It’s like a hockey version of the shootout at the OK Corral.
In the last two games, the Kootenay Ice and the Calgary Hitmen have scored 22 goals.
The series opened up when it shifted to Cranbrook, as the two teams brought an even 1-1 record into Western Financial Place.
They’ll leave with it even once again at 2-2 as it shifts back to Calgary for Game Five on Thursday.
It hasn’t been a banner spate of games for Ice goaltender Mackenzie Skapski and his Hitmen counterpart in Chris Driedger. Skapski got the hook on Tuesday, replaced by Wyatt Hoflin, who picked up his first career WHL playoff win.
Holfin made 20 saves to make it happen, playing out most of the second and third periods to make it happen.
On paper, the Hitmen have a deep bench throughout their forward and defensive corps. That hasn’t seemed to affect Kootenay’s ability to score, even in dealing with an injury-depleted defence, which is missing Landon Cross and Tyler King.
The Ice big guns have come out in playoffs, with Jaedon Descheneau setting a franchise record with six points in Game Three. He leads the WHL post-season scoring race at 10 points, with Sam Reinhart one behind in second. Luke Philp and Zach Franko have also chipped to add to the bulk of the scoring, while defenceman Jagger Dirk has been on fire at the point with two goals and seven points.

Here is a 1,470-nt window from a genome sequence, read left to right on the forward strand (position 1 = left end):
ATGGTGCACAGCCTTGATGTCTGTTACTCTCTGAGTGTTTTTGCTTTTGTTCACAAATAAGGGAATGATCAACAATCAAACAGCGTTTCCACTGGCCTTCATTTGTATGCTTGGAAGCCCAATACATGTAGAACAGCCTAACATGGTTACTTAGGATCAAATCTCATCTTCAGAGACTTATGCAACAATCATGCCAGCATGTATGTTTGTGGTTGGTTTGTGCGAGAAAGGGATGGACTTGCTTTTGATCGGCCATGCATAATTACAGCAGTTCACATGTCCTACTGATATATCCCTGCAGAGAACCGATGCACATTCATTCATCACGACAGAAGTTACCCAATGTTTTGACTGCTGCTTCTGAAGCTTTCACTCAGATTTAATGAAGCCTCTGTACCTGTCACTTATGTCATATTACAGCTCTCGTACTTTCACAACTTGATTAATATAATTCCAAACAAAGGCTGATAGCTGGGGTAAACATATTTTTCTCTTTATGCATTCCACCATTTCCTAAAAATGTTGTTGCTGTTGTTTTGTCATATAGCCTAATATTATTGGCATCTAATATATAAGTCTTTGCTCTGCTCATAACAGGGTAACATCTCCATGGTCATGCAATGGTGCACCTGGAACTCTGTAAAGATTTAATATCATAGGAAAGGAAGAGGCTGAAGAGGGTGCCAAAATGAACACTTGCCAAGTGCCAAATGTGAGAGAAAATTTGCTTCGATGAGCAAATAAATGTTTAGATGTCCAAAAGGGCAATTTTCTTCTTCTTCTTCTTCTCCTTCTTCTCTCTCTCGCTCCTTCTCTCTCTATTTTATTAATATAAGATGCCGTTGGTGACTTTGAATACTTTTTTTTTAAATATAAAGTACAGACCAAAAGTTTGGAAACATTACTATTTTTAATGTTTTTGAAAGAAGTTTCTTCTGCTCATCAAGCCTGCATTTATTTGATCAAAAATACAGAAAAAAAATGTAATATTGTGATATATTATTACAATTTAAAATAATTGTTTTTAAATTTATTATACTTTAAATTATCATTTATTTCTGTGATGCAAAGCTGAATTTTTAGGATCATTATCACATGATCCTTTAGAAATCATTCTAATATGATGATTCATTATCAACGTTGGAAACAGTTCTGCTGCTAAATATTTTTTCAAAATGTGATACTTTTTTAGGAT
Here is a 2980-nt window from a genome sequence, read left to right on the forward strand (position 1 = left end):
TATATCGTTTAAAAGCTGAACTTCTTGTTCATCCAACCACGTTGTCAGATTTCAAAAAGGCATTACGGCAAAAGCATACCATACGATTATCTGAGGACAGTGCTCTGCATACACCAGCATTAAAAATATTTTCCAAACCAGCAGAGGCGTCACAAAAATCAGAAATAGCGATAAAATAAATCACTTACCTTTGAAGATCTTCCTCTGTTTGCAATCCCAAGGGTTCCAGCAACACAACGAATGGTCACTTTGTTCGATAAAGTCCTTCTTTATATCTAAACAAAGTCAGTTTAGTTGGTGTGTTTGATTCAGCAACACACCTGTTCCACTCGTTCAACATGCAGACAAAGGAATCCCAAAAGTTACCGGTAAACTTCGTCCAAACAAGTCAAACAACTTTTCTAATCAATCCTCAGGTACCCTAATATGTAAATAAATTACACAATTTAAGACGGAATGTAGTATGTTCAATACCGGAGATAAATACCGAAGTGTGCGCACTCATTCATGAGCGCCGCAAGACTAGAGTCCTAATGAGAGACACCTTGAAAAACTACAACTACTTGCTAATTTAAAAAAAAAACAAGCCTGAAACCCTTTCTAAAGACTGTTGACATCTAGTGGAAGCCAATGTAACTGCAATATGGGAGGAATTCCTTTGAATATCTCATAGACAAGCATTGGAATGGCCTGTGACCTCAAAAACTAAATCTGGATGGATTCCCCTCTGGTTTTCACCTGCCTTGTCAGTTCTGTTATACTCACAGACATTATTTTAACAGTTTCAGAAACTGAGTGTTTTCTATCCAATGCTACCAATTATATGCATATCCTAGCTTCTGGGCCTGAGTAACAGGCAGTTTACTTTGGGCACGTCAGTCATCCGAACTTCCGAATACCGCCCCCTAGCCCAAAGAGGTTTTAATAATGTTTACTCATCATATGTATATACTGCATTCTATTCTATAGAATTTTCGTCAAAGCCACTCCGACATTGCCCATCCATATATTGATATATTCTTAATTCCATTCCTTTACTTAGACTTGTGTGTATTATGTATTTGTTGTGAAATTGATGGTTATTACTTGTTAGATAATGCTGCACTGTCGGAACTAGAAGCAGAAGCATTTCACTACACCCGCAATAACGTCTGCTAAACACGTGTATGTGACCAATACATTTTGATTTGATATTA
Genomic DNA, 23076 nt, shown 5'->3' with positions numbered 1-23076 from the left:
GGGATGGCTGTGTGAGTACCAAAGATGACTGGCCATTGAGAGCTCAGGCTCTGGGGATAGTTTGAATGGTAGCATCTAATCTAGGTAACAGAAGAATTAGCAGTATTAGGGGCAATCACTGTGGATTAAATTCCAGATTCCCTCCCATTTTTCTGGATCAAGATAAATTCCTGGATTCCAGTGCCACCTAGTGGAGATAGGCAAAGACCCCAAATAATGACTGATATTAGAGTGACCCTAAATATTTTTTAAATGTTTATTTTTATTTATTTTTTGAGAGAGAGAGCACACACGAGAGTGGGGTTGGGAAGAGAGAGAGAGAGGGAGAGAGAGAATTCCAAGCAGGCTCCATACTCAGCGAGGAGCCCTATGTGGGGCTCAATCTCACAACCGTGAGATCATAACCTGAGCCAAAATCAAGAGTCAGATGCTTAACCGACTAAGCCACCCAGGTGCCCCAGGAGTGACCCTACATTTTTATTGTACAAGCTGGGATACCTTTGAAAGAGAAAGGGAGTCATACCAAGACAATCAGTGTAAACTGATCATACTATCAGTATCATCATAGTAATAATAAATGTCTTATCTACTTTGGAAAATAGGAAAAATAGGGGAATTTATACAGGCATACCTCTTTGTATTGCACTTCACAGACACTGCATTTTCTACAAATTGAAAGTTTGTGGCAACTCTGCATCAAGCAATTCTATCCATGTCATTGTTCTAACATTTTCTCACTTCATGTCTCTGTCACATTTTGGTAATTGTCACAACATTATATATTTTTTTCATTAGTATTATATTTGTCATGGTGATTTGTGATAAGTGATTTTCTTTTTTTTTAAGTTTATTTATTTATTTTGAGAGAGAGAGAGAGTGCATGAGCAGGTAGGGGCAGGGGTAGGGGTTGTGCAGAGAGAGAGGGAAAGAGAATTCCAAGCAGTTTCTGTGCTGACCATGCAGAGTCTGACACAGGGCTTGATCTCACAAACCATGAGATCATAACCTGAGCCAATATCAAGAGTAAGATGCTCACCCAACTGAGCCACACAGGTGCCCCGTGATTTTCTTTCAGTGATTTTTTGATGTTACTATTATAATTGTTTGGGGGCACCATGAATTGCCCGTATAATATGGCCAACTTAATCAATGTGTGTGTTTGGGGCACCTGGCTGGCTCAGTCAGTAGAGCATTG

Franko, the late trade-deadline acquisition from Kelowna, has scored four goals during the series and isn’t fazed by the last two wild games.
“It’s intense,” Franko said. “Anytime you get a chance to play Calgary, it’s a huge rivalry, and it’s playoffs, so that just kind of doubles it. The score can be high or low, it’s always going to be an intense game.
“We’re ready for it and we’re ready for the test coming up.”
The Ice special teams has been another storyline for the series. The Kootenay powerplay currently reigns on top of the post-season standings at 36 per cent with nine goals in 25 opportunities.
On the flip side, the Hitmen’s powerplay is ranked eleventh, at 13 percent.
On the penalty kill, Kootenay is sixth overall at 86.7 per cent, while Calgary’s struggles with Kootenay’s powerplay puts their penalty kill efforts in last place at 64 per cent.
Franko knows the team is heading back into the lion’s den when the puck drops at the Scotiabank Saddledome on Thursday.
“Calgary is a real hostile environment, they’re really good at home and we got to be good on the powerplay—I think that’s been huge this series for us,” said Franko. “On top of that we need to bear down defensively and capitalize on our chances offensively.”